I'm taking a course in graph algorithms. I've just implemented recognition of chordal graphs for an assignment.

I'm wondering: what are the use cases for chordal graphs? In other words, what are the chordal graphs one can obtain from studying other computational problems? I'm interested in any problems, no matter how real-world or instead abstract they are, as long as chordal graphs are not just by design included in the problem definition.

I know that interval graphs are chordal and interval graphs seem more natural to me (i.e. to represent conflicts in some time schedules). Are there some use cases of chordality for interval graphs? Or is it maybe the case that the interval representation is mostly more useful?



1 Answer 1


The class of chordal graphs is a central graph class in both the area of graph classes, and also in algorithmic graph theory.

By central, I mean that it has important graph classes above and below (and on the side of it), and that it relates to very important topics in graph algorithms.

Chordal graphs is a superclass of important graph classes such as interval graphs (as you mention), split graphs, threshold graphs, trivially perfect graphs, and of course trees. As such, trivially perfect graphs (aka quasi-threshold graphs) is a generalization of trees, and chordal graphs are generalizations of those again.

There are many problems that are NP-hard on large graph classes that become polynomial time solvable on chordal graphs, for example treewidth, chromatic number, clique/independent set/vertex cover, feedback vertex set, etc., however some remain NP-hard, such as dominating set (already hard on split graphs) and Hamiltonian path.

There are interesting algorithmic concepts relating to chordal graphs: a vertex is simplicial if its neighborhood is a clique. A graph is chordal if and only if there exists a perfect elimination ordering, which is an ordering of the vertices such that vertex $i$ is simplicial in $G_{\geq i}$, the induced graph on the vertices from $i$ up to $n$.

There is also an important relationship between chordal graphs and treewidth, arguably one of the most important structural properties of a graph, which is the following. A graph $G$ has treewidth $k$ if and only if there exists a chordal completion $G'$ of $G$ with maximum clique size $k$. A chordal completion is a spanning supergraph of $G$. Chordal completion is better known as minimum fill-in, which has application in Gaussian elimination of sparse matrices, which led the complexity of Minimum Fill-In to be posed as an important open problem in the 70s. Today we know a lot about this problem, including that it is NP-complete.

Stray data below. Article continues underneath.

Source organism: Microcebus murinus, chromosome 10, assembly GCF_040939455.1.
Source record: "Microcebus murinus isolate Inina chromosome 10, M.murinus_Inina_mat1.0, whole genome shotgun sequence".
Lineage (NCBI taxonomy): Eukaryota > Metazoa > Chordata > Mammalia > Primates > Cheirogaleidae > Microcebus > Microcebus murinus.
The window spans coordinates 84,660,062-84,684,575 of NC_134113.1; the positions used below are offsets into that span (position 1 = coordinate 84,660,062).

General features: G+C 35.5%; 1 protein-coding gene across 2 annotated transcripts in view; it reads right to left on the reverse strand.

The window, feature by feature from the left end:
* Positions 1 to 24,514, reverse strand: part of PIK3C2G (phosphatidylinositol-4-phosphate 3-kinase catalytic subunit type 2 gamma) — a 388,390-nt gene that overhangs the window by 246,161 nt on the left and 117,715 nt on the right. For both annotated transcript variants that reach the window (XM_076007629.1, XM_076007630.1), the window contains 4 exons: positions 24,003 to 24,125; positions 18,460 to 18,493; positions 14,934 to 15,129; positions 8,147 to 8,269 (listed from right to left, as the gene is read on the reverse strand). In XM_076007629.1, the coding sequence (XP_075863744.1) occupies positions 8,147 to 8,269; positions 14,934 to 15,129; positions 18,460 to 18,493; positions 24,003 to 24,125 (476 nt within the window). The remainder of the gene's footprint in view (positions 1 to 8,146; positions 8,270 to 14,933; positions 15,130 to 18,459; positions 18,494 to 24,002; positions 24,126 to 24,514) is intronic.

Interestingly, interval graphs are to pathwidth as chordal graphs are to treewidth, and the same relationship holds for trivially perfect graphs and treedepth, as well as threshold graphs and vertex cover(!).

In other words, chordal graphs have important applications in the real-world, they have interesting structural properties, and there are interesting algorithmic challenges relating to this class.

I could say much more, but I'll leave it at this. I hope it helps.

  • $\begingroup$ Thanks for answer! Especially the relationship to treewidth seems intuitively of importance to me $\endgroup$
    – zaabson
    Oct 16 at 17:44
  • $\begingroup$ One thing that could be mentioned is the relationship to database theory through $\alpha$- and $\beta$-acyclic hypergraphs, since that is one of the more practical circumstances where they crop up. Otherwise a thorough and good answer. $\endgroup$
    – Highheath
    Oct 16 at 17:47
  • $\begingroup$ oh, that's a new notion to me but it seems important! Wiki mentions some relation to the guarded fragment so it got me interested $\endgroup$
    – zaabson
    Oct 16 at 17:59
  • $\begingroup$ Hey, aren't simplicial complexes chordal? $\endgroup$
    – zaabson
    Oct 21 at 11:21

Your Answer

By clicking “Post Your Answer”, you agree to our terms of service and acknowledge that you have read and understand our privacy policy and code of conduct.

Not the answer you're looking for? Browse other questions tagged or ask your own question.